Predicting the weather in the mountains is difficult, and the radar app I downloaded didn’t seem to help. The rapidly and infinitely changeable conditions made us steer clear of the Sods, but we took the opportunity to visit other sites in between precipitation.

On the first day, we escaped the rainy valley and headed to Seneca Rocks, about 25 winding back-road miles away, where the scenic landmark rises starkly, about 900 feet above the North Fork of the South Branch of the Potomac River. Once a layer of beach sands that had been cemented together by weight, temperature and time into Tuscarora quartz arenite, the 425-million-year-old rocks were turned vertical when the North American continental plate collided with the African plate during the Appalachian orogeny. Over millions of years, weather eroded away the softer layers surrounding the quartz arenite, leaving the giant milestones.

Pleased to find it cloudy but dry there, we searched until we could see two climbers on the cliff face, tiny as ticks. Then we hiked the 1.5-mile interpretive trail to the beautiful view from the observation platform, calling out interesting facts to one another — lichens are two organisms! — as we trudged along the switchbacks on a route that gained 1,000 feet in elevation. When we returned to the Discovery Center and looked up to find the observation deck barely visible at the edge of the cliffs, we were pretty impressed with ourselves.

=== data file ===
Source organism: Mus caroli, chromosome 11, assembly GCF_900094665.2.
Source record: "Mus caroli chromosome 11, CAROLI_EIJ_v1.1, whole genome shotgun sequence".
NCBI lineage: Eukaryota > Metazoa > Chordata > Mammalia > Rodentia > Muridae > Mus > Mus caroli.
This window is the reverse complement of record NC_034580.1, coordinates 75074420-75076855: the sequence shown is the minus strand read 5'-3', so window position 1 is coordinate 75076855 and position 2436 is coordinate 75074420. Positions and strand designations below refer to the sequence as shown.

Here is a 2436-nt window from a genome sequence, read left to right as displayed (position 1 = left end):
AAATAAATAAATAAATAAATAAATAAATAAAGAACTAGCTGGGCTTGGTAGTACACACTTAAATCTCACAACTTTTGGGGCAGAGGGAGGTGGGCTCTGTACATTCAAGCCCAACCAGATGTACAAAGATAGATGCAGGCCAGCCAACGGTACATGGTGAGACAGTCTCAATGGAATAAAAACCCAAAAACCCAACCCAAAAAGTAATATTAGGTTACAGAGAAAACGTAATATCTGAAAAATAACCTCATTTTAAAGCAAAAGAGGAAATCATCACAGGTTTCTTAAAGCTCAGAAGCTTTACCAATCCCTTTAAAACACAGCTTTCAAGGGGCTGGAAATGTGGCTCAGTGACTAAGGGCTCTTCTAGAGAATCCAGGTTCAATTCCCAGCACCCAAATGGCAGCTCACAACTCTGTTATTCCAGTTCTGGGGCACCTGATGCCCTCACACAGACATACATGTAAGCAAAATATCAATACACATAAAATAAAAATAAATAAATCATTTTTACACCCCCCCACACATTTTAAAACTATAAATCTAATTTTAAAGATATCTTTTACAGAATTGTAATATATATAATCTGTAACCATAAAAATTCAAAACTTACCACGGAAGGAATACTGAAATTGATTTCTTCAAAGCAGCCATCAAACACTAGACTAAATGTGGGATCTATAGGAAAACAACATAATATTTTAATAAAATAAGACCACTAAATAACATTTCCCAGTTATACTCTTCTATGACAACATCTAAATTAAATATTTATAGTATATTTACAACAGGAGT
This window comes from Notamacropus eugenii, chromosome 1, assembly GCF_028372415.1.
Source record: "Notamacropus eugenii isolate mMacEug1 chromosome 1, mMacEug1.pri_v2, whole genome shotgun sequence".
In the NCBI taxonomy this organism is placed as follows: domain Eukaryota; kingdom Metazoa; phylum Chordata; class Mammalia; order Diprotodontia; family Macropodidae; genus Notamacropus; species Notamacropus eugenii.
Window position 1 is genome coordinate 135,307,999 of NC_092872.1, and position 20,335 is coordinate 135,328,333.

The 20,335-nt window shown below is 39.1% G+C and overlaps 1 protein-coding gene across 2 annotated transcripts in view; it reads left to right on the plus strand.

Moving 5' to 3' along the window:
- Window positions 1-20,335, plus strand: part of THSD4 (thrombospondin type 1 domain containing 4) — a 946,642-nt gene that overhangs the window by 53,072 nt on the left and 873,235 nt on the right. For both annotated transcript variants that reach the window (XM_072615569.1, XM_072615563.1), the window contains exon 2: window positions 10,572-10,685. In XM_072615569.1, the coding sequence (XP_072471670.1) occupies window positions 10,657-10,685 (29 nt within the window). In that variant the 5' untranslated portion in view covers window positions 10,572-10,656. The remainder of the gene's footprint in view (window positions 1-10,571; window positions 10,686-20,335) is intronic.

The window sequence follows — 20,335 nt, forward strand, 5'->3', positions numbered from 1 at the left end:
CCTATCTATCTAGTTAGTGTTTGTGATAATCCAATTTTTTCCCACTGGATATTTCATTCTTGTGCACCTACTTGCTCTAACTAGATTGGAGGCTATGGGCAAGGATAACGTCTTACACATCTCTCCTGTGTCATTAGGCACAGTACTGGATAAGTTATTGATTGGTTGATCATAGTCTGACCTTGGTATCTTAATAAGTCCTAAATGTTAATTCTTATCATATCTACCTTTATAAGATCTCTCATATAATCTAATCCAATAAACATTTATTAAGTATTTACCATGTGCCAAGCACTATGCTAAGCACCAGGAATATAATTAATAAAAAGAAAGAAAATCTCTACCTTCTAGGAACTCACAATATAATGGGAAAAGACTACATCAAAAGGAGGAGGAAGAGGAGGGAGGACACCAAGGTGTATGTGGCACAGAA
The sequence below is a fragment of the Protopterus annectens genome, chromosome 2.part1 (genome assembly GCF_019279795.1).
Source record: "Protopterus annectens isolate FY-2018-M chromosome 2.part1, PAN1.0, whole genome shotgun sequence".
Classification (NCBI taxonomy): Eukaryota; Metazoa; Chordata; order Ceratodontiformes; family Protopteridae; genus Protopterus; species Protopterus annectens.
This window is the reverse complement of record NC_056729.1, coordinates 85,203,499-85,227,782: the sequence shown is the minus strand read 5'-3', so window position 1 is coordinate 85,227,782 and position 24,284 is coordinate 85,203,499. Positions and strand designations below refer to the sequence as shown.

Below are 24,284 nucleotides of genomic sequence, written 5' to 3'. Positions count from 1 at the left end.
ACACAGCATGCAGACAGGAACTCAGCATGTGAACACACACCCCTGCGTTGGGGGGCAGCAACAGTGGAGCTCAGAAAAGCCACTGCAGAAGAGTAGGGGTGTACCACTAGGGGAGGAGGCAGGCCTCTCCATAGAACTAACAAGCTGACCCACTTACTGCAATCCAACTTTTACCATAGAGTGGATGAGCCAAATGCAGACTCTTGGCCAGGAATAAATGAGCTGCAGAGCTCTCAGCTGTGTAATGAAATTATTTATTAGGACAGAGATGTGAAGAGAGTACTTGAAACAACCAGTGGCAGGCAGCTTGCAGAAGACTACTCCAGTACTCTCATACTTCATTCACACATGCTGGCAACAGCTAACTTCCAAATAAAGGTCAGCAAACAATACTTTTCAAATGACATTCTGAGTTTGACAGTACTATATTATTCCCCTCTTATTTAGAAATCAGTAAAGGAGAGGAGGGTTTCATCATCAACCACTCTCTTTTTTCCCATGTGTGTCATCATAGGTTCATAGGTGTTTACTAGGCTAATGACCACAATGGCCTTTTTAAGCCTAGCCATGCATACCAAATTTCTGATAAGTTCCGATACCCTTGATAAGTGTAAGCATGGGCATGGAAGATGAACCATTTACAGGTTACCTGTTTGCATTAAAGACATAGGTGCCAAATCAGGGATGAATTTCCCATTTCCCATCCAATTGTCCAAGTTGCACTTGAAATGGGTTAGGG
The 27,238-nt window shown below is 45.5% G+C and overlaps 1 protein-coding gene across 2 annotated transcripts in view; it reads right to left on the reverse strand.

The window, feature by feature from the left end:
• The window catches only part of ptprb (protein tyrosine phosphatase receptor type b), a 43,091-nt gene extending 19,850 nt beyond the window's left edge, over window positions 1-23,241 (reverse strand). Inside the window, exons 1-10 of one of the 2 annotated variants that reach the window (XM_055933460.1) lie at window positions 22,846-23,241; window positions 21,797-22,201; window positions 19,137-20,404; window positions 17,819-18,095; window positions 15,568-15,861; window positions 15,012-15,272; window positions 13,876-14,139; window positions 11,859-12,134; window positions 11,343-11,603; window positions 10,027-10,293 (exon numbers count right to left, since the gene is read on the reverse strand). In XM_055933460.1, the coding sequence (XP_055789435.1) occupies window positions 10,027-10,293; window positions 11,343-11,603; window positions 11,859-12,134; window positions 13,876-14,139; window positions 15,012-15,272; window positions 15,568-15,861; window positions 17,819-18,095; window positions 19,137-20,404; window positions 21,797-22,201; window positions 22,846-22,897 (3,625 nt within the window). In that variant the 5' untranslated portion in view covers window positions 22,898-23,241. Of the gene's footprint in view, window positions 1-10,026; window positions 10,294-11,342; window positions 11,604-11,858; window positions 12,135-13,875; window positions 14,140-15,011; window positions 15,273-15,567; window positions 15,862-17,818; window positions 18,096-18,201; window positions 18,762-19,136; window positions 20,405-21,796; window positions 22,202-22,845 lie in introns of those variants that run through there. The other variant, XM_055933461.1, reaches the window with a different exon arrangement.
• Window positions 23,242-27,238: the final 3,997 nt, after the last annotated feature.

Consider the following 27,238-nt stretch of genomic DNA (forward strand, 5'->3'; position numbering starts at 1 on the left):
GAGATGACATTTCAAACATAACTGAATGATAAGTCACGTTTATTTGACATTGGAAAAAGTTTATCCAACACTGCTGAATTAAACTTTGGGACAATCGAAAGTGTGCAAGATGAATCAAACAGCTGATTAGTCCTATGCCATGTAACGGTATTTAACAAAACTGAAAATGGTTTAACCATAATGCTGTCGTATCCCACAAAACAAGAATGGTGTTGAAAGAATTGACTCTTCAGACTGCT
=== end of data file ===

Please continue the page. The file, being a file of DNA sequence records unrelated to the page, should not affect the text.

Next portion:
On the second day, rather than hiking the steep ascent to an overlook called Bald Knob, we hitched a ride partway on the scenic chairlift at Canaan Valley Resort. Then we took a mostly level mile-long trek through woods and meadow, which was lovely until we got caught in the rain.

On the third day, the girls and I visited the former logging, mining and railroad towns of Davis and Thomas for lunch and shopping. Sara and I checked out Douglas Falls outside Thomas, which crashes onto rocks stained a neon orange by acid runoff from coal operations, and the iconic view at Lindy Point in Blackwater Falls. There, a half-mile trail opens to a stunning panorama, with a chimney rock standing sentinel over a lush green V of a canyon. At the bottom is the Blackwater River; at the top, below the sky, hover the Allegheny Mountains.

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All of this, plus a visit to Stumptown Ales, was great fun, but it wasn’t Dolly Sods. And on the fourth day of our trip, it poured. We never left the vacation rental, a rustic, secluded cabin in a ski community. I despaired of ever getting to the Sods.

Finally, a chance